For my art project, I decided to write poetry, since I’m not as artsy fartsy with physical objects as most everyone else. “One”, “Imagine” and “‘He’ (for me) and ‘he’ (for him)” are a collection of short poems that reveal my innermost thoughts about both my interview with Agazit and my times at the South Sudanese Center tutoring young immigrant students from local elementary and middle schools. 

“One” speaks to the power of one person, both myself and the young boy I tutored. I was afraid of making a mistake, confusing him instead of helping him. Behind that fear is the realization that I could be the one to help him understand his classwork.

“Imagine” is about my fear, that the power of the mind is strong, overwhelming even, especially when the mind is wired to spend every waking moment drowning in anxiety 

“‘He’ (for me) and ‘he’ (for him)” is about how I see myself, as a man and as someone who, given different circumstances, could be a more recent member of the diaspora. This poem divides itself between “He” as a symbol of masculinity and the male gender, He as a placeholder for me, and lowercase “he” as a placeholder for the young boys who go to UWEAST to speak about what I fear, not just as myself, but as a member of this diaspora who sees how others are saved and endangered in this country at this time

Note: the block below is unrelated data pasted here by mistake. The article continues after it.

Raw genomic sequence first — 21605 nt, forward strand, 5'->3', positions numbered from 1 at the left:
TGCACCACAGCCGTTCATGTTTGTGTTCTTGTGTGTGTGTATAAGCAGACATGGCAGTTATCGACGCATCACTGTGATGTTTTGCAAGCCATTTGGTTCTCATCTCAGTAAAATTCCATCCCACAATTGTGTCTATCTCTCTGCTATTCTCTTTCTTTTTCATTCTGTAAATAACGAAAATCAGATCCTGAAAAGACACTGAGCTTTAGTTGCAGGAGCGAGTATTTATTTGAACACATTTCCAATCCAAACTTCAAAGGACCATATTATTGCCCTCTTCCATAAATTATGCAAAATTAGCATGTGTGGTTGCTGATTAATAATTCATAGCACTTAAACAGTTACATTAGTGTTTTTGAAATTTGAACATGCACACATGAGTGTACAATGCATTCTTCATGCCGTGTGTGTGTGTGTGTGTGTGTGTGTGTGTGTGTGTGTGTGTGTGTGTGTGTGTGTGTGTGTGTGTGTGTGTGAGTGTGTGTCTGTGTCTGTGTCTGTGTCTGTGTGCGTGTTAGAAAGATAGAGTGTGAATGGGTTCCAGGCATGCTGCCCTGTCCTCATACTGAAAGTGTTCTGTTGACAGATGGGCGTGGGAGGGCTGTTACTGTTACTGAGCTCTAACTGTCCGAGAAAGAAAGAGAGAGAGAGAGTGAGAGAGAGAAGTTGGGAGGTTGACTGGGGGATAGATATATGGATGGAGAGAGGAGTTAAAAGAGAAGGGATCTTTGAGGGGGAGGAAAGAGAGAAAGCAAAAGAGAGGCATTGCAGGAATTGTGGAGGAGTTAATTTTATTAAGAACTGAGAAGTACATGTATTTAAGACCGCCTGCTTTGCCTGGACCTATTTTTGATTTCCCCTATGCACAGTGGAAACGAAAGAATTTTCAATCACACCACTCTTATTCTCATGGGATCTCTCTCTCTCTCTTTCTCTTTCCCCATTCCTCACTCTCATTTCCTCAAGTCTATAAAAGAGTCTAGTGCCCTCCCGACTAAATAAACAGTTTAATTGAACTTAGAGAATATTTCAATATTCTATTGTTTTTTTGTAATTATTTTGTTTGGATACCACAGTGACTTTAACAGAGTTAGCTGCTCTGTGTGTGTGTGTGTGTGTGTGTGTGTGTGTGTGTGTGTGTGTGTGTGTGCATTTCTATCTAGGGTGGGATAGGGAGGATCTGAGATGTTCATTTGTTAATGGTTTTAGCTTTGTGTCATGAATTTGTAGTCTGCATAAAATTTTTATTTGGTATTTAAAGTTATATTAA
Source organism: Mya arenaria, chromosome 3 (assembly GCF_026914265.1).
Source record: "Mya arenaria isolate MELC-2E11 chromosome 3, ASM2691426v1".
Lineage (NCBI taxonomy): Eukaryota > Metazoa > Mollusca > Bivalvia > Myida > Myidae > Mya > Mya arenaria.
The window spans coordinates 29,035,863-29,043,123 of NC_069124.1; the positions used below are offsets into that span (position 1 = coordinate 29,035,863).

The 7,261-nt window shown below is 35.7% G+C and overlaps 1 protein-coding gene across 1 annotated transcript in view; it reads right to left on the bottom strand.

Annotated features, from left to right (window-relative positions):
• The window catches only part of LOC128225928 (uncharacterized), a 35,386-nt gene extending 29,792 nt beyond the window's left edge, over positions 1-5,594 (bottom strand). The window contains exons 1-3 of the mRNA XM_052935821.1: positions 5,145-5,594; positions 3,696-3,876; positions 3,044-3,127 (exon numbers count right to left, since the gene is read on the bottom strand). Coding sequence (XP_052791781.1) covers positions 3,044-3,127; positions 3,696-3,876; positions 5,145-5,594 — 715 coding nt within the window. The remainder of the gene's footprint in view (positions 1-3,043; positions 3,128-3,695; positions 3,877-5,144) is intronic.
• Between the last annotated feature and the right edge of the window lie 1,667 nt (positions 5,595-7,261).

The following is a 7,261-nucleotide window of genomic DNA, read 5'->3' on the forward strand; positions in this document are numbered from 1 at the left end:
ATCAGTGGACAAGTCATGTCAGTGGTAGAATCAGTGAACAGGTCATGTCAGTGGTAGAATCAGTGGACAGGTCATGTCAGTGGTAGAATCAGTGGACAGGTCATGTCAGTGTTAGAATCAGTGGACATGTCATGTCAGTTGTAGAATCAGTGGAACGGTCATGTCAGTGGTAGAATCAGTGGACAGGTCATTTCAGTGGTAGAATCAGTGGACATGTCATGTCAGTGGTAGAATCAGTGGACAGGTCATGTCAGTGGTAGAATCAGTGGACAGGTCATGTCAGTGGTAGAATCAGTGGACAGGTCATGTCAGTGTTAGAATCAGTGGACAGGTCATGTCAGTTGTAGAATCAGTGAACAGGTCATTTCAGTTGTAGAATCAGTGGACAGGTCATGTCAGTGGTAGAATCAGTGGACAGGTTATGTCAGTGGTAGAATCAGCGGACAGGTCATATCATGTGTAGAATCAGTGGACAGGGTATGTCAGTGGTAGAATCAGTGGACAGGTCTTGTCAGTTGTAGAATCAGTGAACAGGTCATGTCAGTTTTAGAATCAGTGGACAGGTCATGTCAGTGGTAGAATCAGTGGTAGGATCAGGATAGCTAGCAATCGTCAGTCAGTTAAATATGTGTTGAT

(Author’s Note: If you want to see me sweating like a Southern Baptist Pastor half an hour into a church service performing these poems, I’m sure the video of our art showcase is knocking around this site somewhere)


Such a simple number



alone, like me in more ways than one 

I want to see someone like me


But One is Powerful

One is the difference between absent and willing

One is the difference between fear and excitement 

One visit

One child

One epiphany



Imagine | City Heights

Coffee, bus stops, thrift stores and roach coaches

a hot yellow room 

Made for children

Made for me

Hoping: Can I make a difference ?

Sitting in a plastic chair 

Hoping that I don’t 

Fuck it up

I’m sweating

Imagine | Fear

Fear of being wrong 

Fear of saying the wrong thing

Gearing up for the inevitable moment

Trying not to break down


“She’s genuine, she’s nice, she cares”

Her name escapes you 

But you will never escape your fear

That she hates you


“He” (for me) and “he” (for him)

He’s controversial

He is both small

And also large

He’s here




“He” is a pronoun

“He” is the promise of an identity

He is Black, queer, loves food, his friends and hopes

Hopes (he) won’t be trapped by himself, you see

Being a man is living a life on a high-wire

Uppercase “He” means health, vigor, manliness

Uppercase “He” is not alone, lowercase “he” is not done 

“He” and “he” are both in danger, they’re at risk

They have so much to live for, can lose it

At their own hands or at the end of a

Baretta’s barrel

He and he